SE of Ross D 1967 Oct 10 UT 02:25-03:10 Observers: Harris (Tucson, AZ?) Corralitos Obs (Organ Pass, NM, USA, 24" reflector) "Bright area moved 80km/hr towards SSE & expanded as contrast reduced. Corralitos MB did not confirm" NASA catalog weight=3 (average). NASA catalog ID #1049. Reports in ALPO/BAA archive mention observations from Edmund Arriola & Robert Moody, Jr. 02:40-03:10 (19" Whittier College, x170 & x400, T=4, S=2-3) & Cross 02:25-02:38 (12" f/66 Cass, x400, T=6, S=1.5 to 1") - the latter although seeing low visual activity, apparently according to Harris, took some yellow light photos that showed high activity? ALPO/BAA weight=2.
On 1981 Feb 10 at UT21:46-21:49 P. Madej (Huddersfield, UK) found a 2nd mag star-like point on the north east wall of Aristarchus crater. M. Price (Camberley, UK) at 21:46 and 21:49. North (UK) detected flashes from the central peak. Foley saw Aristarchus as a "translucent glow". Moore, Pedler and Ratcliff could not find Aristarchus. Earlier though Amery (Reading, UK) had found Aristarchus to be sharply defined. Cameron 2006 catalog ID=122 and weight=5. ALPO/BAA weight=3.
On 25 Jun 1993 at UT 23:30-23:52 Carlos Colesanti (Mairinque, Brazil) obtained two CCD images of Julius Caesar crater and noticed a brilliant fuzzy area on the rim of the crater. This appeared in both images and resembled a fuzzy white blob. Note that this is a REA-Brazil observation. ALPO/BAA weight=1. Cameron (2006) ID=463.
On 1888 Jul 16 at UT 05:35? Holden, at Lick observatory, CA, USA saw a "Lunar Volcano, 1st magnitude star on the dark side. Yellow light tinged with red from refractor's secondary spectrum (facet glint? or peak catching sun before others? Hunt saw similar phenomenon in 1863." Corliss states that it was later revealed to be a mountain ridge near the southern termination of the Alpes. Cameron 1978 catalog ID=357 and weight=1. ALPO/BAA weight=1.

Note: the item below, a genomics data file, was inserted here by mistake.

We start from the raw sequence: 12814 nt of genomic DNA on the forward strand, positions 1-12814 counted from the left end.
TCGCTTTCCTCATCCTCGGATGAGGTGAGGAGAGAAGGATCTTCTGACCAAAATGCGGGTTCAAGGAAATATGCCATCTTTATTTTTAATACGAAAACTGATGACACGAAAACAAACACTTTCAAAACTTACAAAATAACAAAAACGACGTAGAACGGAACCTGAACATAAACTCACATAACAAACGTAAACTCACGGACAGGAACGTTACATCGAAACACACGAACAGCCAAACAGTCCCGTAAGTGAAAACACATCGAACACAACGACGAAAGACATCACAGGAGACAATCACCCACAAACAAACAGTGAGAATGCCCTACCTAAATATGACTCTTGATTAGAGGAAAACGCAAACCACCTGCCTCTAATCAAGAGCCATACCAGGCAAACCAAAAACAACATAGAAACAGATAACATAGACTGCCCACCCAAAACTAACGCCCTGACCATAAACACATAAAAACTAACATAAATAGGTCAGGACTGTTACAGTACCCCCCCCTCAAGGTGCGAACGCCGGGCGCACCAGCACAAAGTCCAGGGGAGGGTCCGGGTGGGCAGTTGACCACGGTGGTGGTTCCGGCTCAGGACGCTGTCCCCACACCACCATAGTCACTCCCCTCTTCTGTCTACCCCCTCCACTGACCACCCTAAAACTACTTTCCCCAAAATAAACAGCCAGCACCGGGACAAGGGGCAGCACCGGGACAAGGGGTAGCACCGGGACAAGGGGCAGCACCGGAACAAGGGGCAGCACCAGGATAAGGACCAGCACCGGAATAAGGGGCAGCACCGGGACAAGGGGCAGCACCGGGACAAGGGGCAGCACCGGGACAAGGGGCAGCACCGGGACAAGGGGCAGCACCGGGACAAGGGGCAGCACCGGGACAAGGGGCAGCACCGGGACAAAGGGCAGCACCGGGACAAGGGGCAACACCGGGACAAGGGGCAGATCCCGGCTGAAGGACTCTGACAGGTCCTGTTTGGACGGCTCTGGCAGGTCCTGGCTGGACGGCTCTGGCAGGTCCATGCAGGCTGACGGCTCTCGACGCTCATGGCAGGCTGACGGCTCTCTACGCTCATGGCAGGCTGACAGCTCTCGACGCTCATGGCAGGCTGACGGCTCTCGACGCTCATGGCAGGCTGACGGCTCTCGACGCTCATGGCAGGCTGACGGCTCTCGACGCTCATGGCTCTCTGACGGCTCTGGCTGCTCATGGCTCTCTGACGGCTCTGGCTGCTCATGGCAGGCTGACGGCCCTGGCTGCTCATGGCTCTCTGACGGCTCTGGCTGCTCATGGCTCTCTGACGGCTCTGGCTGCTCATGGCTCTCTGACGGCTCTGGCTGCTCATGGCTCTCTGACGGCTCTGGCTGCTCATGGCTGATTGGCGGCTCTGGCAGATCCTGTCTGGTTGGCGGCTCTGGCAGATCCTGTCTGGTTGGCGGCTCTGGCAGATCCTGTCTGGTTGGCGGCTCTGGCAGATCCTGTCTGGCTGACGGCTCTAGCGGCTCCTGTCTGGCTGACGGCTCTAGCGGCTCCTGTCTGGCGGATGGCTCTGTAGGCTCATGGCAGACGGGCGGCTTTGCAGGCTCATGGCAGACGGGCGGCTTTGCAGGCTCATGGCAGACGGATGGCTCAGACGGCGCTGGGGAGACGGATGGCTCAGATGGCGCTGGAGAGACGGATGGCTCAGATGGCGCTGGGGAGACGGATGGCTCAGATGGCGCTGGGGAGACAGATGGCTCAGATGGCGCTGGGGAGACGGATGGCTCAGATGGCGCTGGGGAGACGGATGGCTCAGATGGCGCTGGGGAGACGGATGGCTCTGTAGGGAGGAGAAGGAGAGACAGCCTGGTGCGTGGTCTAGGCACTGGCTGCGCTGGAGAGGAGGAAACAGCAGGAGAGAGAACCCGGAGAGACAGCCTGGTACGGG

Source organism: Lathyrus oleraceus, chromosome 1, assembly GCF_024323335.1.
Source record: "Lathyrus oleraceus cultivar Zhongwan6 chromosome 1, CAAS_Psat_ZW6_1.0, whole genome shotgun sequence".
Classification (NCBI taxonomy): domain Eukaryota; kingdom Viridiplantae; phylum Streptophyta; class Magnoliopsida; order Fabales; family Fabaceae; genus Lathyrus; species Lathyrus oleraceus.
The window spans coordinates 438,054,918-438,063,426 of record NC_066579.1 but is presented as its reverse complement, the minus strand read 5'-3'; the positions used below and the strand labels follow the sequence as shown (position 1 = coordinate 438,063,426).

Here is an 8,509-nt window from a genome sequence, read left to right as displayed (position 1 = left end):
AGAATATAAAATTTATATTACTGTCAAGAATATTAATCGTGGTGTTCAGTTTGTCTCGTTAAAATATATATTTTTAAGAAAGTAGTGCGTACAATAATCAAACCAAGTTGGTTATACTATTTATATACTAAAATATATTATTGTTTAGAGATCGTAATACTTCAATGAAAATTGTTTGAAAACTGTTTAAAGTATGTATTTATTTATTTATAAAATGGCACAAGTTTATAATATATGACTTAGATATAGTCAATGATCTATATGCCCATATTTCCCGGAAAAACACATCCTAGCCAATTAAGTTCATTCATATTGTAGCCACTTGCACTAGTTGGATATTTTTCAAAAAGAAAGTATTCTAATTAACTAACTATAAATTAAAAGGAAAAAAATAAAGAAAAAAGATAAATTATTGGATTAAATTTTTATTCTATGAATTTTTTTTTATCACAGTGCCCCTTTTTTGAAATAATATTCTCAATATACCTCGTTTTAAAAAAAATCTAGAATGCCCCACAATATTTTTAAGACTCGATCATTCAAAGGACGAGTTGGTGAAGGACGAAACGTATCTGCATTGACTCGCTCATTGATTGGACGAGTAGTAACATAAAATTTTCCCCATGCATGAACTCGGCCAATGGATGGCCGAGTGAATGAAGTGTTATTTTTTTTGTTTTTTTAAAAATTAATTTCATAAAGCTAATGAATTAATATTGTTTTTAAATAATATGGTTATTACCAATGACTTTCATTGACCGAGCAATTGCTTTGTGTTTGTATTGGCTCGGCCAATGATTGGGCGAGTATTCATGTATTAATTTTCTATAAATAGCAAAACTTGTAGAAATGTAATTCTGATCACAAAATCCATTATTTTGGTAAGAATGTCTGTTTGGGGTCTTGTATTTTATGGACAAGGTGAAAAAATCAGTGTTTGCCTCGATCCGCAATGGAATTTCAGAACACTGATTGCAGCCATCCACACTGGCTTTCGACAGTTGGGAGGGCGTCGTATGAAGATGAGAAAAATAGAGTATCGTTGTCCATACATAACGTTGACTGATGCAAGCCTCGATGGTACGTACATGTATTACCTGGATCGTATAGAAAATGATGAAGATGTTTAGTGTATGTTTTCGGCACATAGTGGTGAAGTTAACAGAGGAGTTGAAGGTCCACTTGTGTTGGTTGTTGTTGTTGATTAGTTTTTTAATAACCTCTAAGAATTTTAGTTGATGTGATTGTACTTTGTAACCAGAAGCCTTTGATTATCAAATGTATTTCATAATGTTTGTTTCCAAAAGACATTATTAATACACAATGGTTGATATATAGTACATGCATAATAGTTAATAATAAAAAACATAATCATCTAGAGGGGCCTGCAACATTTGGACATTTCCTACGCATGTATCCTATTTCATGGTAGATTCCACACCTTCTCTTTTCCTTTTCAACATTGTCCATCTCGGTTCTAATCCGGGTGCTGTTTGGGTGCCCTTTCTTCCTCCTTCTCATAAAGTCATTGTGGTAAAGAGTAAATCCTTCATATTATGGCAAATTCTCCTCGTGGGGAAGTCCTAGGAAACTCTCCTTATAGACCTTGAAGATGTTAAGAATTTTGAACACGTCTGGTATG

Plato 1907 Jan 22 UT 20:00 Observed by Fauth (Germany?) "Glow of light in part of crater" NASA catalog weight=3 (average). NASA catalog ID 327.
Alphonsus 1990 Feb 03 UT 18:00-18:23 Observed by A.C. Cook (Frimley, UK, CCD video camera, seeing III-IV). At 18:06 W and SE dark floor patches, equally dark, but at 18:10 and 18:23 the W dark patch was the darker of the two?. Between 18:06 and 18:23 and a bright patch to the north of the central peak brightned slightly wrt the its surroundings. However seeing conditions worsened as the observing session progressed, and in view of this the ALPO/BAA weight=1.
Tycho 2003 May 09 UT 21:04 Observer Brendan Shaw (UK) "CCD image of central peak - Sun's altitude suggested that this should not have been directly illuminated this early - may have been from secandary reflectance off illuminated W wall?" ALPO/BAA weight=1.
Alphonsus 1990 Feb 03 UTC 20:05-21:22 Observed by Brook (Plymouth, UK, 10" reflector) "Brightness variance noted". The Cameron 2006 catalog does not have an entry for this observation. The ALPO/BAA weight=2.
Alphonsus 1966 Apr 28 UT 21:58 Observed by Smith (England, 10" reflector) and Corralitos Observatory (Organ Pass, NM, USA, 24" reflector+Moon Blink) "Reddish patches, (not confirmed at Corralitos with MB tho they give feature as Gassendi in their report)." NASA catalog weight=2. NASA catalog ID #930. ALPO/BAA weight=1.
Archimedes 1973 Jan 13 UTC 19:06-19:40 Observed by Theiss (51N, 9.67E, 75mm refractor) "Yellow to green colours at wall of Archimedes, became stronger until 19:09UT, constant brightness until 19:10UT and dissappeared at 19:16UT" Ref: Hilbrecht & Kuveler (1984) Moon & Planets 30, pp53-61.